What’s also changed, however, is the tight coupling of the Cold War security environment (ironically, just as the security environment has become more loosely coupled, the global political economy has become more tightly coupled). Because the U.S. and U.S.S.R. were such implacable adversaries and because they knew it, the possibility of a small dispute — Berlin, Cuba, a downed Korean airliner — escalating very quickly was ever-present. The possibility of an accident triggering all-out nuclear war was also higher than was realized at the time. The current threat environment is more loosely interconnected, in that a small conflict seems less likely to immediately ramp up into another Cuban Missile Crisis. Indeed, the events of the past year support that point. Saudi Arabia essentially invaded Bahrain, and Iran did…. very little about it. The United States deployed special forces into the heart of Pakistan’s military complex. The aftermath of that is undeniably uglier, but it’s not we-are-at-DEFCON-ONE kind of ugly. Miller might be more accurate in saying that there is a greater chance of a security dust-up in today’s complex threat environment, but there’s a much lower likelihood of those dust-ups spiraling out of control.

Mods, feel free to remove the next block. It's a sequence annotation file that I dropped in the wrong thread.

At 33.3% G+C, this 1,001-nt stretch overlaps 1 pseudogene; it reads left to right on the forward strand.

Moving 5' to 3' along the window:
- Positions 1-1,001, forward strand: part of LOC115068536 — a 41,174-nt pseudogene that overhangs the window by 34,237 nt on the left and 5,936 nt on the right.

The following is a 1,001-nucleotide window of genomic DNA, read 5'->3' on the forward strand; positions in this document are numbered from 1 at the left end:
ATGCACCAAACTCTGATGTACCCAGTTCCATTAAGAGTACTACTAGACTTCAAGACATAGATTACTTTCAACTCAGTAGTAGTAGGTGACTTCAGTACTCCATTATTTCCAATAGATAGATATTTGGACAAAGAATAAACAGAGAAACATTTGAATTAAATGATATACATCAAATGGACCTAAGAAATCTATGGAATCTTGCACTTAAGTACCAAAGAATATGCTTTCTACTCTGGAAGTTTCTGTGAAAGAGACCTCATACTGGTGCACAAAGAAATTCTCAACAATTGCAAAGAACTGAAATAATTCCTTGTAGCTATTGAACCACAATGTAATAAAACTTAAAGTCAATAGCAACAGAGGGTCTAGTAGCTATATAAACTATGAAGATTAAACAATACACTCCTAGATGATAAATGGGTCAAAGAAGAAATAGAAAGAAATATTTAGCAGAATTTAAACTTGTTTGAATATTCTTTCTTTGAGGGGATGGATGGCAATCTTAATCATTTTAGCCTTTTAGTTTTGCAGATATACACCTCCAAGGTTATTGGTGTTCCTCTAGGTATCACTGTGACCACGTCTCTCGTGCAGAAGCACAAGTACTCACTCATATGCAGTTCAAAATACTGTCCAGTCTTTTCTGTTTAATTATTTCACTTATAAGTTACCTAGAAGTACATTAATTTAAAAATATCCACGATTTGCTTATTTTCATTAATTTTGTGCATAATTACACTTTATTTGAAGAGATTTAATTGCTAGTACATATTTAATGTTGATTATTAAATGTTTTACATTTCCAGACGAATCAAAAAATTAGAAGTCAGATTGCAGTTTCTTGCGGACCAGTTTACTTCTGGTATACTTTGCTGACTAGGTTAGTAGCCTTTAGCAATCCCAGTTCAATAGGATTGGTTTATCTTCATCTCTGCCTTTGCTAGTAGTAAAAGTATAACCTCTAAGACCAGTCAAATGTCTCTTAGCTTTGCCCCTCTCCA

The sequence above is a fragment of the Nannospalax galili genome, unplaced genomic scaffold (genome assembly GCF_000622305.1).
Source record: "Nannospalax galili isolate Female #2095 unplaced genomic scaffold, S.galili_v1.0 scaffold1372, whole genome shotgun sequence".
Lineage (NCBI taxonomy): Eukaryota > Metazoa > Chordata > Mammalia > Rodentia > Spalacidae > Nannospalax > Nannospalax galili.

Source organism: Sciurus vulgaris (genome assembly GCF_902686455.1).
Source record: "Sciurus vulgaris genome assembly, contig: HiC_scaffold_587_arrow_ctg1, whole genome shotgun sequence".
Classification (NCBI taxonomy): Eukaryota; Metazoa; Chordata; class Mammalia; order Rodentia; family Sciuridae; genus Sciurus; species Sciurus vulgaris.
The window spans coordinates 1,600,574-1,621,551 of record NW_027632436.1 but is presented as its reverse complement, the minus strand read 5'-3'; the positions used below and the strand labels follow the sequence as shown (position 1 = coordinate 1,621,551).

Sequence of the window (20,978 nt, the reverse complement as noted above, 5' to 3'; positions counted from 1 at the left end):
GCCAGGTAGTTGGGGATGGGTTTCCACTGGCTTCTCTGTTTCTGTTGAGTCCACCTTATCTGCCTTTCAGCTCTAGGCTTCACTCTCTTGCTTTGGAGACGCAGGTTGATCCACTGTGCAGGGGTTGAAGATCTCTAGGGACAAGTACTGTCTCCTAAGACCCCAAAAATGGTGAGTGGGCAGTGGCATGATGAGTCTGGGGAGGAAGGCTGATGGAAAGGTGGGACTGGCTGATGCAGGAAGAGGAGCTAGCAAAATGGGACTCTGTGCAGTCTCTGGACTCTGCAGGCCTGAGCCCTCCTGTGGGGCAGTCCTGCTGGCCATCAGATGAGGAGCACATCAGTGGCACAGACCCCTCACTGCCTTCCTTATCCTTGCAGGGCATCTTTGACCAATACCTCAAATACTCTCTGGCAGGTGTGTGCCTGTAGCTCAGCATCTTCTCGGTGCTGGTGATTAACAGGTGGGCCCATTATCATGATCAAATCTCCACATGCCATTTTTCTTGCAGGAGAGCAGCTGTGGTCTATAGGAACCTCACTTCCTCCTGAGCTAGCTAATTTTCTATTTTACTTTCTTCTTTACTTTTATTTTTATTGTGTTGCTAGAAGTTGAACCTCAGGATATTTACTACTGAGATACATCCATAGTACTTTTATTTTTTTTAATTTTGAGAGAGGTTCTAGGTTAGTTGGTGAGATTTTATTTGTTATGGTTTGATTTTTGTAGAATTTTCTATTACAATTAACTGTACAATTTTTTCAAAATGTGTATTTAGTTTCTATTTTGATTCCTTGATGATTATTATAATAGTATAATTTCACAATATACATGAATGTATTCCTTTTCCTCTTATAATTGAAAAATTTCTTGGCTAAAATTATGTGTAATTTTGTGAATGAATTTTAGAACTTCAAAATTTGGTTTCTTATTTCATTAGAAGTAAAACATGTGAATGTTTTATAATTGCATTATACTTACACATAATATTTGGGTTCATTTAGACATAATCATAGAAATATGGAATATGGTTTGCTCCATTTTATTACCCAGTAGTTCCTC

In Miller’s calculations, it seems that any country with a nuclear weapon constitutes an equal level of threat. But that’s dubious on multiple grounds. First, none of the emerging nuclear states have anywhere close to a second-strike capability. If they were to use their nukes against the United States, I think they know that there’s an excellent chance that they don’t survive the counterstrike. Second, the counter Miller provides is that these authoritarian leaders are extra-super-crazy. I’m not going to defend either the Ayatollah Ali Khamenei or Kim the Younger, but are these leaders more crazy than either Mao or Stalin or Kim Jong Il? Those are three of the worst leaders in history — and none of them came close to using nuclear weapons. Finally, the Pakistan case is instructive — even after getting nukes, and even after getting very cozy with radical terrorist groups, that country has refrained from escalating hostilities with India to the point of another general war.